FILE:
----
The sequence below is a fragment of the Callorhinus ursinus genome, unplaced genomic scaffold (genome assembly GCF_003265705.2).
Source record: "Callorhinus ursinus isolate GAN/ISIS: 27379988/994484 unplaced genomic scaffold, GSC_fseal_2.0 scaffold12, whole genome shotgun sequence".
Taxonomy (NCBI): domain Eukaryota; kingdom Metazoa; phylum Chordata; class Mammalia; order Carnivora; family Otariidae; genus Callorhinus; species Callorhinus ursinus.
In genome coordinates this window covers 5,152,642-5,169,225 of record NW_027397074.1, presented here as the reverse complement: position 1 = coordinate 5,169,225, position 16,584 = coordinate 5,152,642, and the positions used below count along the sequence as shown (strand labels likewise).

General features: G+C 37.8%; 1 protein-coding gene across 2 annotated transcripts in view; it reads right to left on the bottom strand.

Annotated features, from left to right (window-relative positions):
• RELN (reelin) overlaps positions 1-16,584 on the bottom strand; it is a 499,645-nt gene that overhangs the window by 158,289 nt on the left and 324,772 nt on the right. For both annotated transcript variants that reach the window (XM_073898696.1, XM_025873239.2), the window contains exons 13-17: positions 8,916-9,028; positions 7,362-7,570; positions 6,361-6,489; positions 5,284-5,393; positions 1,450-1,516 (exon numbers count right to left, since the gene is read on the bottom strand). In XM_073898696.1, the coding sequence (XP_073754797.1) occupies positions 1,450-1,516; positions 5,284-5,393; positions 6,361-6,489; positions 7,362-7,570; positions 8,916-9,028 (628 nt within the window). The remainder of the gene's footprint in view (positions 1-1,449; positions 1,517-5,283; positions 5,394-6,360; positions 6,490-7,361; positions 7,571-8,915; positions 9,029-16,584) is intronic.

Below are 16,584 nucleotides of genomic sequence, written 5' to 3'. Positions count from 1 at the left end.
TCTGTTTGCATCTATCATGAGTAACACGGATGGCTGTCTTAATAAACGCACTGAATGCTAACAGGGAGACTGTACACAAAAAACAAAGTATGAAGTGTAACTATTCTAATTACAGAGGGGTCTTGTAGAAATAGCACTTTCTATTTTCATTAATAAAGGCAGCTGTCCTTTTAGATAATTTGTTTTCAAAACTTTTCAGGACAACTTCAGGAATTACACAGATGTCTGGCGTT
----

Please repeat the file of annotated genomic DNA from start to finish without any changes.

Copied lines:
The sequence below is a fragment of the Callorhinus ursinus genome, unplaced genomic scaffold (genome assembly GCF_003265705.2).
Source record: "Callorhinus ursinus isolate GAN/ISIS: 27379988/994484 unplaced genomic scaffold, GSC_fseal_2.0 scaffold12, whole genome shotgun sequence".
Taxonomy (NCBI): domain Eukaryota; kingdom Metazoa; phylum Chordata; class Mammalia; order Carnivora; family Otariidae; genus Callorhinus; species Callorhinus ursinus.
In genome coordinates this window covers 5,152,642-5,169,225 of record NW_027397074.1, presented here as the reverse complement: position 1 = coordinate 5,169,225, position 16,584 = coordinate 5,152,642, and the positions used below count along the sequence as shown (strand labels likewise).

General features: G+C 37.8%; 1 protein-coding gene across 2 annotated transcripts in view; it reads right to left on the bottom strand.

Annotated features, from left to right (window-relative positions):
• RELN (reelin) overlaps positions 1-16,584 on the bottom strand; it is a 499,645-nt gene that overhangs the window by 158,289 nt on the left and 324,772 nt on the right. For both annotated transcript variants that reach the window (XM_073898696.1, XM_025873239.2), the window contains exons 13-17: positions 8,916-9,028; positions 7,362-7,570; positions 6,361-6,489; positions 5,284-5,393; positions 1,450-1,516 (exon numbers count right to left, since the gene is read on the bottom strand). In XM_073898696.1, the coding sequence (XP_073754797.1) occupies positions 1,450-1,516; positions 5,284-5,393; positions 6,361-6,489; positions 7,362-7,570; positions 8,916-9,028 (628 nt within the window). The remainder of the gene's footprint in view (positions 1-1,449; positions 1,517-5,283; positions 5,394-6,360; positions 6,490-7,361; positions 7,571-8,915; positions 9,029-16,584) is intronic.

Below are 16,584 nucleotides of genomic sequence, written 5' to 3'. Positions count from 1 at the left end.
TCTGTTTGCATCTATCATGAGTAACACGGATGGCTGTCTTAATAAACGCACTGAATGCTAACAGGGAGACTGTACACAAAAAACAAAGTATGAAGTGTAACTATTCTAATTACAGAGGGGTCTTGTAGAAATAGCACTTTCTATTTTCATTAATAAAGGCAGCTGTCCTTTTAGATAATTTGTTTTCAAAACTTTTCAGGACAACTTCAGGAATTACACAGATGTCTGGCGTT